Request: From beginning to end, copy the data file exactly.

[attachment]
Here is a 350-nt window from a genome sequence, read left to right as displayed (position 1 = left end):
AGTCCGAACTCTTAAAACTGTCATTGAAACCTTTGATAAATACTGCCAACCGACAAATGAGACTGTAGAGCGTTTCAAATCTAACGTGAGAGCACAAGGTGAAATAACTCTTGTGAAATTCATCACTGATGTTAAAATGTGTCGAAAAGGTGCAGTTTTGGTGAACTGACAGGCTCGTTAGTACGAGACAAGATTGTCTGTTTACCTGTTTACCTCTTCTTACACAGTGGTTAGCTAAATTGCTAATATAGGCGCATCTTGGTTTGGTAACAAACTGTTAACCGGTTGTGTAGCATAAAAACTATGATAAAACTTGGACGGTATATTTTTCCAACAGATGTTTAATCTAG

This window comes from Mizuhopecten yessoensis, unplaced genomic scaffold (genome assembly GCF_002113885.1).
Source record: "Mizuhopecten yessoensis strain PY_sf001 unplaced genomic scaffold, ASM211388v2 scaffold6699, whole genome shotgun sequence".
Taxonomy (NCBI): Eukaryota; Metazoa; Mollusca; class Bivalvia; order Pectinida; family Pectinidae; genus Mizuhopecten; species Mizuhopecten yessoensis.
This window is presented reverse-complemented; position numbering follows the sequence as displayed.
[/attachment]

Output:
Here is a 350-nt window from a genome sequence, read left to right as displayed (position 1 = left end):
AGTCCGAACTCTTAAAACTGTCATTGAAACCTTTGATAAATACTGCCAACCGACAAATGAGACTGTAGAGCGTTTCAAATCTAACGTGAGAGCACAAGGTGAAATAACTCTTGTGAAATTCATCACTGATGTTAAAATGTGTCGAAAAGGTGCAGTTTTGGTGAACTGACAGGCTCGTTAGTACGAGACAAGATTGTCTGTTTACCTGTTTACCTCTTCTTACACAGTGGTTAGCTAAATTGCTAATATAGGCGCATCTTGGTTTGGTAACAAACTGTTAACCGGTTGTGTAGCATAAAAACTATGATAAAACTTGGACGGTATATTTTTCCAACAGATGTTTAATCTAG

This window comes from Mizuhopecten yessoensis, unplaced genomic scaffold (genome assembly GCF_002113885.1).
Source record: "Mizuhopecten yessoensis strain PY_sf001 unplaced genomic scaffold, ASM211388v2 scaffold6699, whole genome shotgun sequence".
Taxonomy (NCBI): Eukaryota; Metazoa; Mollusca; class Bivalvia; order Pectinida; family Pectinidae; genus Mizuhopecten; species Mizuhopecten yessoensis.
This window is presented reverse-complemented; position numbering follows the sequence as displayed.